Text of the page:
Lump Sum Alimony Buyout

By Beverly Bird

Lump sum alimony isn't a buyout as much as it is an alternative form of payment. Not all states recognize this type of arrangement in divorces, and even in those that do, courts may be reluctant to order it. Pros and cons are associated with lump sum alimony provisions; your personal situation will dictate if you want to negotiate for it in a marital settlement agreement.

Terms

As the name suggests, lump sum alimony is typically made in one large payment to a spouse as part of a divorce decree. The spouse receiving alimony does not take it as income trickling in monthly, but as a sometimes significant cash asset that she can invest or do with as she likes. Particularly large lump sum alimony awards may be paid in installments, however. For example, if your spouse owes you $100,000, either by court order or marital settlement agreement, you or the judge might structure the terms so that you receive $50,000 in June and $50,000 in December after he liquidates assets to come up with the cash.

The most important distinction between lump sum and regular alimony, sometimes called periodic alimony, is that the award is for a set amount and the issue of alimony is forever closed. With periodic payments, if your spouse lives to a ripe old age and never remarries, you could end up paying her considerably more than the amount of a lump sum.

Modification

Lump sum alimony is not modifiable. If you agree to pay your spouse $100,000 in a year's time, and if you suffer a catastrophic business loss in the meantime, you still owe the money. If the payment is specifically called alimony or spousal support in your decree, it's not dischargeable in bankruptcy. Filing for bankruptcy can only relieve you of the obligation if your decree indicates that the payment is in lieu of a property settlement.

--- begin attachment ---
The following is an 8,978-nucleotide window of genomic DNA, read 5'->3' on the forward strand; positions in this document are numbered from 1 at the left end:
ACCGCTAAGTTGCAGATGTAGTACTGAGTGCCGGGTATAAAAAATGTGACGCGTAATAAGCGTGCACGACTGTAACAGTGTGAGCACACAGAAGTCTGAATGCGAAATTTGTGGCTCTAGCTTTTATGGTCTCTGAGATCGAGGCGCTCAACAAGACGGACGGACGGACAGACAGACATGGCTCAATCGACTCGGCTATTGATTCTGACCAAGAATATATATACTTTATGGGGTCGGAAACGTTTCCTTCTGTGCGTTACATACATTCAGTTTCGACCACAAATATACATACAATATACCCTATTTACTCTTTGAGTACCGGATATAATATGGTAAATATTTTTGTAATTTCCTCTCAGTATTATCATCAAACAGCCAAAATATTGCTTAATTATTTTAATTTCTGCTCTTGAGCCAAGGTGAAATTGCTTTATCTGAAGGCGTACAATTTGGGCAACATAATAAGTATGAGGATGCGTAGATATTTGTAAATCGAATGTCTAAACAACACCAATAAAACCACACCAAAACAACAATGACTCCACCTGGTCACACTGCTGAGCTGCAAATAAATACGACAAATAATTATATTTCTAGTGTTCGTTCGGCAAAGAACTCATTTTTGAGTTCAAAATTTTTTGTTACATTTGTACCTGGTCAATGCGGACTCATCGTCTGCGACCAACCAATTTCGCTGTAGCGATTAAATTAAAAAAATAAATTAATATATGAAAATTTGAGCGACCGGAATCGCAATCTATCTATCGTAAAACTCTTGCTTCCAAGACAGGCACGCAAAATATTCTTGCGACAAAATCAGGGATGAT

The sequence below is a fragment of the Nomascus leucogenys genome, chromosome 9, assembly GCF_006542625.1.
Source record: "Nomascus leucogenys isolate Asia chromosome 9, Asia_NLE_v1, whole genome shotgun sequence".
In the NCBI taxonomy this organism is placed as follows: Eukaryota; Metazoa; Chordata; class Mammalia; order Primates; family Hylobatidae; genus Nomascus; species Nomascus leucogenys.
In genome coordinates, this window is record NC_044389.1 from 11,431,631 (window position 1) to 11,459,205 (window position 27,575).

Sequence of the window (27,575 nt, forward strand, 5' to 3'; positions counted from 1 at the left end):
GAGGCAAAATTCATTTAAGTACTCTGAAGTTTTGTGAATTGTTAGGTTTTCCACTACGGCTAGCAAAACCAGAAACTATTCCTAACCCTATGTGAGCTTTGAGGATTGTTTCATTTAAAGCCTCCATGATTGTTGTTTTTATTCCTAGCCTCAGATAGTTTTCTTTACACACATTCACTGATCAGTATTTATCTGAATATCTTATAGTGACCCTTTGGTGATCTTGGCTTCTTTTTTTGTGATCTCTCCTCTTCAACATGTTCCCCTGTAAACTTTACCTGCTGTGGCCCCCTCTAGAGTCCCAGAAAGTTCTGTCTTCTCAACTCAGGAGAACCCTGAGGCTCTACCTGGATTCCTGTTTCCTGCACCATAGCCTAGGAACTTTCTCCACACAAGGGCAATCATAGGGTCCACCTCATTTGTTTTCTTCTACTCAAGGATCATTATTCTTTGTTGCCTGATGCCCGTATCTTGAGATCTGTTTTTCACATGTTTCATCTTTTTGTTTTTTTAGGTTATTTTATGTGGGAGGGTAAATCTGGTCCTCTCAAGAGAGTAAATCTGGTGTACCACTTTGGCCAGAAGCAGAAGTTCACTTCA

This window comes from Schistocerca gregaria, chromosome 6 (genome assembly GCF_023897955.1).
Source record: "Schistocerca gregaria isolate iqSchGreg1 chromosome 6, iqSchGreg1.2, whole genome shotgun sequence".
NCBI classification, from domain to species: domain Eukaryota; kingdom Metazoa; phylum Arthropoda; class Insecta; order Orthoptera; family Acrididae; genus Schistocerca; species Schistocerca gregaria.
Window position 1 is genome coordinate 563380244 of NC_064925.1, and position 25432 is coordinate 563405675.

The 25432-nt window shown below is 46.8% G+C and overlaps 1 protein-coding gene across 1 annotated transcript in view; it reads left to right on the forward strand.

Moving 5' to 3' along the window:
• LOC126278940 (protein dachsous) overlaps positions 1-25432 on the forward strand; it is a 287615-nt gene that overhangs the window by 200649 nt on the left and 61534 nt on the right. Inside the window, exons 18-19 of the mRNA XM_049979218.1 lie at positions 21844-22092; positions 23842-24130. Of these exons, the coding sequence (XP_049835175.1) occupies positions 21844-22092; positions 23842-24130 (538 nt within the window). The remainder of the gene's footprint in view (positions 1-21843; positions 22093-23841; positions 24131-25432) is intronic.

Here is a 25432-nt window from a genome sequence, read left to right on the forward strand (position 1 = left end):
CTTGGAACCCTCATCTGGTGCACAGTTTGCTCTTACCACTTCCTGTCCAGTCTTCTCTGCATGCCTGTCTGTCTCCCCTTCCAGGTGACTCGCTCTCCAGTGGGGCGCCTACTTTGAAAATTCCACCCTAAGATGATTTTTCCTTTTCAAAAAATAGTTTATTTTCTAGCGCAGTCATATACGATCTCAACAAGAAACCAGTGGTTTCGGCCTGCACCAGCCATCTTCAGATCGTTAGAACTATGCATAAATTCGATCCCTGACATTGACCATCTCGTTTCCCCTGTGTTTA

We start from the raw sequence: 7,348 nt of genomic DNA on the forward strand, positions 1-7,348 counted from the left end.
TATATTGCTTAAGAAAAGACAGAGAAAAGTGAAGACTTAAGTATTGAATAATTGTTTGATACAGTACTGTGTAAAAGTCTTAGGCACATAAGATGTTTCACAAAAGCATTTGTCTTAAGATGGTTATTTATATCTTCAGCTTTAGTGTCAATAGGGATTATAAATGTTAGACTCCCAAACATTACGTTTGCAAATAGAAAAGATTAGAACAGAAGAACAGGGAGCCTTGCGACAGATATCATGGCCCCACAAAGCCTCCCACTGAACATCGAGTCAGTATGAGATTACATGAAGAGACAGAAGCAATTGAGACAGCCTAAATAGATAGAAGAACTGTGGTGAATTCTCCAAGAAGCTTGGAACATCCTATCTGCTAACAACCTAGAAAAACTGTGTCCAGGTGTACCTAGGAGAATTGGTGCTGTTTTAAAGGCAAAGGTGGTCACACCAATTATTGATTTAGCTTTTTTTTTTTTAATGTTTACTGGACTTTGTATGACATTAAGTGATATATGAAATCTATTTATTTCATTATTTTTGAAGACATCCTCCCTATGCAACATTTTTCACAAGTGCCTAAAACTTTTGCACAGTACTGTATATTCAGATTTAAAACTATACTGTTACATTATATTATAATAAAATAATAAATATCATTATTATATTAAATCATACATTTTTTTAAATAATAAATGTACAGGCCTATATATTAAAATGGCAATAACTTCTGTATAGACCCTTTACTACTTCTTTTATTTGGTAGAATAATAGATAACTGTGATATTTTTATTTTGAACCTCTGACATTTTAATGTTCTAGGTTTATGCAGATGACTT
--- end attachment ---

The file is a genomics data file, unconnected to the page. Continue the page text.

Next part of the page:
Purpose

Courts typically only award lump sum alimony under extraordinary circumstances. If a judge has reason to believe that your ex won't make periodic alimony payments to you, he can order him to pay a lump sum instead. This increases the odds that you'll actually receive the money and you won’t have to hold your breath every month wondering if he'll pay. If you're faced with paying alimony to your ex, a judge might order that you do it in a lump sum if you report negligible income, but you have property that can be liquidated.

Pros and Cons

One advantage of lump sum alimony is that when it's paid, it's paid, and unless you have children, there's nothing left to tie you to your ex after the divorce decree is final. Another advantage is that it gives the receiving spouse some financial flexibility. Unlike periodic alimony, lump sum alimony is not affected by the remarriage or cohabitation of the receiving spouse. This can be a disadvantage to the paying spouse, because he can't get his money back or be freed of any required future payments.